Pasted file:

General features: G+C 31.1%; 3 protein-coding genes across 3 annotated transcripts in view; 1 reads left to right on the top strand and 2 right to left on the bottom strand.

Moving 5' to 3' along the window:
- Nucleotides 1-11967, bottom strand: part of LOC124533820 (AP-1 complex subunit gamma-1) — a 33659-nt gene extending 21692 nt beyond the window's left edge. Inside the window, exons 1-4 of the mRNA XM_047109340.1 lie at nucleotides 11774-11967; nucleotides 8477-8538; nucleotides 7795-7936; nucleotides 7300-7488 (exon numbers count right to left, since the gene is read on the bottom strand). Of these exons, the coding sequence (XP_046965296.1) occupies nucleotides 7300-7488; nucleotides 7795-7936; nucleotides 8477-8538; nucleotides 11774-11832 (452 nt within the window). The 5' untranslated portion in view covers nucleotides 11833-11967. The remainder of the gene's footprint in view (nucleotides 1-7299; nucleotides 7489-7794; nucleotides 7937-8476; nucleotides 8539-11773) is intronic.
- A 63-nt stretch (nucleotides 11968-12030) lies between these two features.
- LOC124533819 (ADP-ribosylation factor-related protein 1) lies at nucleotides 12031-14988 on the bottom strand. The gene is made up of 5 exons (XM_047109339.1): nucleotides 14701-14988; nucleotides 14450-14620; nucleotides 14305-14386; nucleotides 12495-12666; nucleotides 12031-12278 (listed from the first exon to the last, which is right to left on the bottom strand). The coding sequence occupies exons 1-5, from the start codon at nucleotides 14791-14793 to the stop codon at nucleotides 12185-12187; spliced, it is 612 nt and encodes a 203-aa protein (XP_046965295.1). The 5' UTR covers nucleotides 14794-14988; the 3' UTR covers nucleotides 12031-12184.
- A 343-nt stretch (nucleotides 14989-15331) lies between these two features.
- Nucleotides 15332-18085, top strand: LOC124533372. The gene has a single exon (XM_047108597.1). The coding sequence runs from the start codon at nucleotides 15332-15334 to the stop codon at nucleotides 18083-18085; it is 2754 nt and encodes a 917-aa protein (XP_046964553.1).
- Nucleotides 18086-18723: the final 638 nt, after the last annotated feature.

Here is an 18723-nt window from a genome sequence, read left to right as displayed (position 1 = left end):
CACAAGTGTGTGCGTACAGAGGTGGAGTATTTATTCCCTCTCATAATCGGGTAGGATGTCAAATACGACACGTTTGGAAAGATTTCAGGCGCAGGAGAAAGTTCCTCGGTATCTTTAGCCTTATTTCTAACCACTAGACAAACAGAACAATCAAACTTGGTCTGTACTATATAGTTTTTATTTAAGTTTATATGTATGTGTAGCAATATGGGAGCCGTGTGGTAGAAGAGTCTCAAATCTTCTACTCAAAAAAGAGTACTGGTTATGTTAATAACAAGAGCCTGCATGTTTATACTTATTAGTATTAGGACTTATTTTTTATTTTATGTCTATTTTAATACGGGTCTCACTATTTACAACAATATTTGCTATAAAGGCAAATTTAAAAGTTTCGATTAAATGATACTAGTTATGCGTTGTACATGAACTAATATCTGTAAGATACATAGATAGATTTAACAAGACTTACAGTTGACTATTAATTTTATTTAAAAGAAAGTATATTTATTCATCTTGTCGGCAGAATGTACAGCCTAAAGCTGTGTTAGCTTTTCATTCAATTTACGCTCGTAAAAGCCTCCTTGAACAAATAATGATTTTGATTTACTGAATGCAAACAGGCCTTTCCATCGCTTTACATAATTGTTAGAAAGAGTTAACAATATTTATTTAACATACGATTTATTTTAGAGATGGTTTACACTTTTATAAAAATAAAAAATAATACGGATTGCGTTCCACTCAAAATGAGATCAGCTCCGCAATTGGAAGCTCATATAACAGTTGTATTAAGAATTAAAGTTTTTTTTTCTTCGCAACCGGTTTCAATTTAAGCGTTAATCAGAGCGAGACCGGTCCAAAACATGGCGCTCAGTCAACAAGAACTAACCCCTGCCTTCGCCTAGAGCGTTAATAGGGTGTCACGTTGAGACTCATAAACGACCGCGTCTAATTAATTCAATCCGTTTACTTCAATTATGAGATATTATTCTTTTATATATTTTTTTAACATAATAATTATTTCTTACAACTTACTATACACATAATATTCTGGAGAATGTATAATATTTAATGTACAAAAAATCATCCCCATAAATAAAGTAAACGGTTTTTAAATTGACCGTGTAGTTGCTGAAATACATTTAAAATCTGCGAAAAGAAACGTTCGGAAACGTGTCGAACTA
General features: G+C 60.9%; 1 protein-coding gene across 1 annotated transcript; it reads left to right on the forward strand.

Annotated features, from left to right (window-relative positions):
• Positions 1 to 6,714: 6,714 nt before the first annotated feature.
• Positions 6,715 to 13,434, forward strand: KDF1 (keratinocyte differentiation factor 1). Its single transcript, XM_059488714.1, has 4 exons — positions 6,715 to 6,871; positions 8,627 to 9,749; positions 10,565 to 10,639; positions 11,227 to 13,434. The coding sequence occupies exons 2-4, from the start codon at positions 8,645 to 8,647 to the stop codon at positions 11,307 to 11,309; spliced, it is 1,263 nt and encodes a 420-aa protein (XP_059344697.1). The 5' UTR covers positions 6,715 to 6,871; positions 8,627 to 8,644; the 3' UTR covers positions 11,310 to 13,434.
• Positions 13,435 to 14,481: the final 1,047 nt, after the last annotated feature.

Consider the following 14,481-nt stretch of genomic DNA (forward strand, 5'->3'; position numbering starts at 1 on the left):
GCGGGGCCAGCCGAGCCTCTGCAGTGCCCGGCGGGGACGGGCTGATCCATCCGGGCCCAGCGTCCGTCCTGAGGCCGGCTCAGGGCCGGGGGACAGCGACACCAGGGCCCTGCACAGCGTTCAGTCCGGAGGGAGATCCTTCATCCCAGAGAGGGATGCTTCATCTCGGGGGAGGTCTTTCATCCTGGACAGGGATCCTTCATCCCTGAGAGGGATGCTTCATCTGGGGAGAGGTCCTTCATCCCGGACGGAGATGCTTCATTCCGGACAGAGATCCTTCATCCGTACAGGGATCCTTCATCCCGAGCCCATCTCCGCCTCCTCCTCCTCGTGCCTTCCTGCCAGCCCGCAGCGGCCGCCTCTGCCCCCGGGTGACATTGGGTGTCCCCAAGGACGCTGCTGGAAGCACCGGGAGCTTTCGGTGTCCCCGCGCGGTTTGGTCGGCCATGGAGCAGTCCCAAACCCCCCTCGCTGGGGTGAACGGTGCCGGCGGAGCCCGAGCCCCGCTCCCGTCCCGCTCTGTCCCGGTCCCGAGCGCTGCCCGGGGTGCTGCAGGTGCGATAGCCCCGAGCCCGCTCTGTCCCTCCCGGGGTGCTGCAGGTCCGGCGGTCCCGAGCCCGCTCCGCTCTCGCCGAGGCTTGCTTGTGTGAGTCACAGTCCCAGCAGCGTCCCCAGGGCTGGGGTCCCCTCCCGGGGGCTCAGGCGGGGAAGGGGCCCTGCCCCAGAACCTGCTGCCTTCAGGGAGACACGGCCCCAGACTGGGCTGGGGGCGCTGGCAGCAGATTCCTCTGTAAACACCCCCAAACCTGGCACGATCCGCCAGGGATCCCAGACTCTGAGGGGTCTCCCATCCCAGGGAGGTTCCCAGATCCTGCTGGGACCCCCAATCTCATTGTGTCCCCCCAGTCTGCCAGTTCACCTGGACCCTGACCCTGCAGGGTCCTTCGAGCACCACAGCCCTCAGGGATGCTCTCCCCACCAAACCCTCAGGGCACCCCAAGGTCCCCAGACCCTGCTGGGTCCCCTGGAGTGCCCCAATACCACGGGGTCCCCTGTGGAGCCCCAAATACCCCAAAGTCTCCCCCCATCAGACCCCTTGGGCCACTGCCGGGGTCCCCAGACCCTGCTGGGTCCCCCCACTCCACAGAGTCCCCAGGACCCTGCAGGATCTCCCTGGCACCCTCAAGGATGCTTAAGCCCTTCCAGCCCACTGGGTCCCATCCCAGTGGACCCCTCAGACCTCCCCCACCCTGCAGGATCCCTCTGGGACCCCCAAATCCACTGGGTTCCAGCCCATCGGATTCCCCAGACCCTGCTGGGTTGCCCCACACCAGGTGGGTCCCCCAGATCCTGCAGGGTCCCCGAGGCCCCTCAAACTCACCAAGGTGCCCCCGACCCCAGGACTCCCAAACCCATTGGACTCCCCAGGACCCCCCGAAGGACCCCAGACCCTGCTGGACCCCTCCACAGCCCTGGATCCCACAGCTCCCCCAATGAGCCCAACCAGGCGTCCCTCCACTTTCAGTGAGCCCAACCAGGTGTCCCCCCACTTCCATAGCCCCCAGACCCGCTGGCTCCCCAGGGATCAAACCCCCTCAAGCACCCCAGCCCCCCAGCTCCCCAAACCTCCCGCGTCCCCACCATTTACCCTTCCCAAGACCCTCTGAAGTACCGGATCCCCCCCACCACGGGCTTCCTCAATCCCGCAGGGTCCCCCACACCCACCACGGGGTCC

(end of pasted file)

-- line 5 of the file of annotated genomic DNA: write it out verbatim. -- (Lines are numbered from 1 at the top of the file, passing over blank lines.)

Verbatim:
- LOC124533819 (ADP-ribosylation factor-related protein 1) lies at nucleotides 12031-14988 on the bottom strand. The gene is made up of 5 exons (XM_047109339.1): nucleotides 14701-14988; nucleotides 14450-14620; nucleotides 14305-14386; nucleotides 12495-12666; nucleotides 12031-12278 (listed from the first exon to the last, which is right to left on the bottom strand). The coding sequence occupies exons 1-5, from the start codon at nucleotides 14791-14793 to the stop codon at nucleotides 12185-12187; spliced, it is 612 nt and encodes a 203-aa protein (XP_046965295.1). The 5' UTR covers nucleotides 14794-14988; the 3' UTR covers nucleotides 12031-12184.